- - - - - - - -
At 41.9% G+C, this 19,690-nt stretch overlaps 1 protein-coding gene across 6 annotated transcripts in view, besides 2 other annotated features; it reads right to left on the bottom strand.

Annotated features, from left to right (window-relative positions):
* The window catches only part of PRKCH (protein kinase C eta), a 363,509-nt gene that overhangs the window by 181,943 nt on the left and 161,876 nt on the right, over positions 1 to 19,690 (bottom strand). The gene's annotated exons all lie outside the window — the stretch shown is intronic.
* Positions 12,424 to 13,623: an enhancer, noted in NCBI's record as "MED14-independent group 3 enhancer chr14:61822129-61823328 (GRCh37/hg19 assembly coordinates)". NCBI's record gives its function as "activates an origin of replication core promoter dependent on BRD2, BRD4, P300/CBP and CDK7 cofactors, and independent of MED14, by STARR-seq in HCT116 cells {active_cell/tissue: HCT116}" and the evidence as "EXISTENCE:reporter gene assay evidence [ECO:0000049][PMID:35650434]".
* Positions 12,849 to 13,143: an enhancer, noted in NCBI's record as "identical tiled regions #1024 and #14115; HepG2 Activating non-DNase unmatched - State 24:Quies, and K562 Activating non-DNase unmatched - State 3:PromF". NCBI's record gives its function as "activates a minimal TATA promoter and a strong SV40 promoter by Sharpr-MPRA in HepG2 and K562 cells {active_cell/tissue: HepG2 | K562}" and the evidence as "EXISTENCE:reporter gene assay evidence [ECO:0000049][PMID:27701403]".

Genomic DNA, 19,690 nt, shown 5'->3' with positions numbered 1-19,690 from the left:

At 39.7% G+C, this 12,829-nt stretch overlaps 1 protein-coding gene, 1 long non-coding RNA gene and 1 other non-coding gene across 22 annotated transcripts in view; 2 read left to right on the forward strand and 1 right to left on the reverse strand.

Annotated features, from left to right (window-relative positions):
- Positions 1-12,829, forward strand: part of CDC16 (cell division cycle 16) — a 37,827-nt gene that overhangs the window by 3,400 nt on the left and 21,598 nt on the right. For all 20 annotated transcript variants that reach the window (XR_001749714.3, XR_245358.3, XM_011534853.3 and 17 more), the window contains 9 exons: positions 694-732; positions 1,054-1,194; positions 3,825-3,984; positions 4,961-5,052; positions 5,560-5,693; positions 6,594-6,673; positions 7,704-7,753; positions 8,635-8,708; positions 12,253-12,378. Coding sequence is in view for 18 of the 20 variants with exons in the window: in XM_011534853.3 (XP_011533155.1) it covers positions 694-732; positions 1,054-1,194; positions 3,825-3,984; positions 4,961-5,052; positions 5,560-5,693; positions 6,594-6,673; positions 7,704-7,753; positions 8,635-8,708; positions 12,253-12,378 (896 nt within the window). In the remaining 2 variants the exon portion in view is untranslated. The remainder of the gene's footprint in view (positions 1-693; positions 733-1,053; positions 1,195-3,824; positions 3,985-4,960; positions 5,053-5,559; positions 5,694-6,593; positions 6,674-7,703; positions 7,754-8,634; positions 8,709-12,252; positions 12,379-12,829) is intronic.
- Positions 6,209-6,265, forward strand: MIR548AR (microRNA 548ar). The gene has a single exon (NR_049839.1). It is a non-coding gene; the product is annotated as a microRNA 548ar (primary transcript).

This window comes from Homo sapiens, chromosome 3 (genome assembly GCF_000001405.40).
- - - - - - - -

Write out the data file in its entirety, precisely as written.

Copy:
At 41.9% G+C, this 19,690-nt stretch overlaps 1 protein-coding gene across 6 annotated transcripts in view, besides 2 other annotated features; it reads right to left on the bottom strand.

Annotated features, from left to right (window-relative positions):
* The window catches only part of PRKCH (protein kinase C eta), a 363,509-nt gene that overhangs the window by 181,943 nt on the left and 161,876 nt on the right, over positions 1 to 19,690 (bottom strand). The gene's annotated exons all lie outside the window — the stretch shown is intronic.
* Positions 12,424 to 13,623: an enhancer, noted in NCBI's record as "MED14-independent group 3 enhancer chr14:61822129-61823328 (GRCh37/hg19 assembly coordinates)". NCBI's record gives its function as "activates an origin of replication core promoter dependent on BRD2, BRD4, P300/CBP and CDK7 cofactors, and independent of MED14, by STARR-seq in HCT116 cells {active_cell/tissue: HCT116}" and the evidence as "EXISTENCE:reporter gene assay evidence [ECO:0000049][PMID:35650434]".
* Positions 12,849 to 13,143: an enhancer, noted in NCBI's record as "identical tiled regions #1024 and #14115; HepG2 Activating non-DNase unmatched - State 24:Quies, and K562 Activating non-DNase unmatched - State 3:PromF". NCBI's record gives its function as "activates a minimal TATA promoter and a strong SV40 promoter by Sharpr-MPRA in HepG2 and K562 cells {active_cell/tissue: HepG2 | K562}" and the evidence as "EXISTENCE:reporter gene assay evidence [ECO:0000049][PMID:27701403]".

Genomic DNA, 19,690 nt, shown 5'->3' with positions numbered 1-19,690 from the left:

At 39.7% G+C, this 12,829-nt stretch overlaps 1 protein-coding gene, 1 long non-coding RNA gene and 1 other non-coding gene across 22 annotated transcripts in view; 2 read left to right on the forward strand and 1 right to left on the reverse strand.

Annotated features, from left to right (window-relative positions):
- Positions 1-12,829, forward strand: part of CDC16 (cell division cycle 16) — a 37,827-nt gene that overhangs the window by 3,400 nt on the left and 21,598 nt on the right. For all 20 annotated transcript variants that reach the window (XR_001749714.3, XR_245358.3, XM_011534853.3 and 17 more), the window contains 9 exons: positions 694-732; positions 1,054-1,194; positions 3,825-3,984; positions 4,961-5,052; positions 5,560-5,693; positions 6,594-6,673; positions 7,704-7,753; positions 8,635-8,708; positions 12,253-12,378. Coding sequence is in view for 18 of the 20 variants with exons in the window: in XM_011534853.3 (XP_011533155.1) it covers positions 694-732; positions 1,054-1,194; positions 3,825-3,984; positions 4,961-5,052; positions 5,560-5,693; positions 6,594-6,673; positions 7,704-7,753; positions 8,635-8,708; positions 12,253-12,378 (896 nt within the window). In the remaining 2 variants the exon portion in view is untranslated. The remainder of the gene's footprint in view (positions 1-693; positions 733-1,053; positions 1,195-3,824; positions 3,985-4,960; positions 5,053-5,559; positions 5,694-6,593; positions 6,674-7,703; positions 7,754-8,634; positions 8,709-12,252; positions 12,379-12,829) is intronic.
- Positions 6,209-6,265, forward strand: MIR548AR (microRNA 548ar). The gene has a single exon (NR_049839.1). It is a non-coding gene; the product is annotated as a microRNA 548ar (primary transcript).

This window comes from Homo sapiens, chromosome 3 (genome assembly GCF_000001405.40).